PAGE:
During his presentation, Krathwohl explained the incredible efforts of the Peregrine Fund, the U.S. Fish and Wildlife Service and other pertinent agencies that helped the California condor back from the verge of extinction. In 1982, there were only 22 California condors in the world. Through the Condor Recovery Program, there are now 375. Of those, 194 live in the wild, 74 in the Arizona-Utah population around Grand Canyon. Captive-bred condors were first released in Arizona only 15 years ago, but now some condors are born and bred here; at least 13 are known to have hatched, and nine are still living in the wild here.

The Peregrine Fund is a private nonprofit organization whose many conservation programs include breeding and releasing California condors. The Grand Canyon Condor Encounter is a joint effort among that organization, the visitor center, Nature Valley and Krathwohl from Bird and Beast Productions. Krathwohl spent a year designing a program specifically for Grand Canyon visitors.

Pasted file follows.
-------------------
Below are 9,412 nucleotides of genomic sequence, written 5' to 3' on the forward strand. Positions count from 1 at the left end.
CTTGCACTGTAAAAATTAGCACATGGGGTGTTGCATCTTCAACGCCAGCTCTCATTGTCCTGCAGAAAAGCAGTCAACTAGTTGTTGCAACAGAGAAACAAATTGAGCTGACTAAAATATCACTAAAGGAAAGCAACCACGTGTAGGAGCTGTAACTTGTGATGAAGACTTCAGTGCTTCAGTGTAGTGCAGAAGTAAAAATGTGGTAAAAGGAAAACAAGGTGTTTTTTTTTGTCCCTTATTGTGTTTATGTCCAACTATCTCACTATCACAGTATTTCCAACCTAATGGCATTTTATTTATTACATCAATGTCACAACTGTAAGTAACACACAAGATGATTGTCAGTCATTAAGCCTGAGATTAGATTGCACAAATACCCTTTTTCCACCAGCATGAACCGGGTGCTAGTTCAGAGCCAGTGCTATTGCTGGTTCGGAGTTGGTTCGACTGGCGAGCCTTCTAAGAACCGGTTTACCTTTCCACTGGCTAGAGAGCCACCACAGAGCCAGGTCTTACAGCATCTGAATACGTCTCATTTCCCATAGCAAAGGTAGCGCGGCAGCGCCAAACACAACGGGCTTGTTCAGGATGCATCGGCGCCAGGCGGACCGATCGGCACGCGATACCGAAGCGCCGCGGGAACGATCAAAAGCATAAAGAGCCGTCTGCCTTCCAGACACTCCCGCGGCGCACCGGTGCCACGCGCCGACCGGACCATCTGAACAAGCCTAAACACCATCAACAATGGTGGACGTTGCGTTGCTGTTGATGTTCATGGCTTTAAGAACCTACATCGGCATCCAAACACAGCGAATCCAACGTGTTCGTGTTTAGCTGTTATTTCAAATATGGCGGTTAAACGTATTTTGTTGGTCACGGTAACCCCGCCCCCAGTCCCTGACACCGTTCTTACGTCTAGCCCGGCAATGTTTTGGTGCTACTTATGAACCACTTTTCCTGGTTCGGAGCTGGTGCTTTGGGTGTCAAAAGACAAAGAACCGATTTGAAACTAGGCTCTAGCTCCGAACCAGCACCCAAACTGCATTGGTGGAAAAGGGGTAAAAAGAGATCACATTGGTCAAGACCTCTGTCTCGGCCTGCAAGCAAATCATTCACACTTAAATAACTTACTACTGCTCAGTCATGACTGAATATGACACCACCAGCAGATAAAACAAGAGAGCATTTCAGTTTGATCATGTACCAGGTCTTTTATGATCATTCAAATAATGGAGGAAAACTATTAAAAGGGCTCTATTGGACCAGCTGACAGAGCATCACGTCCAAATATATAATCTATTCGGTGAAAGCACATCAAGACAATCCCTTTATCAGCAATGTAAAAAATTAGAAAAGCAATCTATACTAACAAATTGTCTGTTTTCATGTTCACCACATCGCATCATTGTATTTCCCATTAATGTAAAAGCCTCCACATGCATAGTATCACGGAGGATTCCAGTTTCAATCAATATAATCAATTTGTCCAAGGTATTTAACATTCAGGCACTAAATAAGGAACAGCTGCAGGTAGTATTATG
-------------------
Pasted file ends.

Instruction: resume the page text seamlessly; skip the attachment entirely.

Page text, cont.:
But the center has even more to offer. For 20 years, savvy visitors to the canyon have stopped here to see the 34-minute Grand Canyon IMAX movie, shown on a seven-story-high screen. More than 11 million people have watched the film, which takes viewers to extraordinary parts of the canyon they might not have the time or opportunity to visit personally.

The Condor Encounter show is open daily and runs about 20 minutes, starting at 10 and 11 a.m. and 1, 2, 6 and 7 p.m. A combo ticket to both the IMAX and bird shows is $16 for adults and $12 for children 6-12. The Condor Encounter show on its own is $9 for adults and $6.50 for children 6-12. Kids 5 or younger may see either show for free. The show runs through Sept. 18. For more information call 877-239-3235, 928-638-2468 or visit

Deborah Wall is the author of “Great Hikes, A Cerca Country Guide” and “Base Camp Las Vegas: Hiking the Southwestern States,” published by Stephens Press. She can be reached at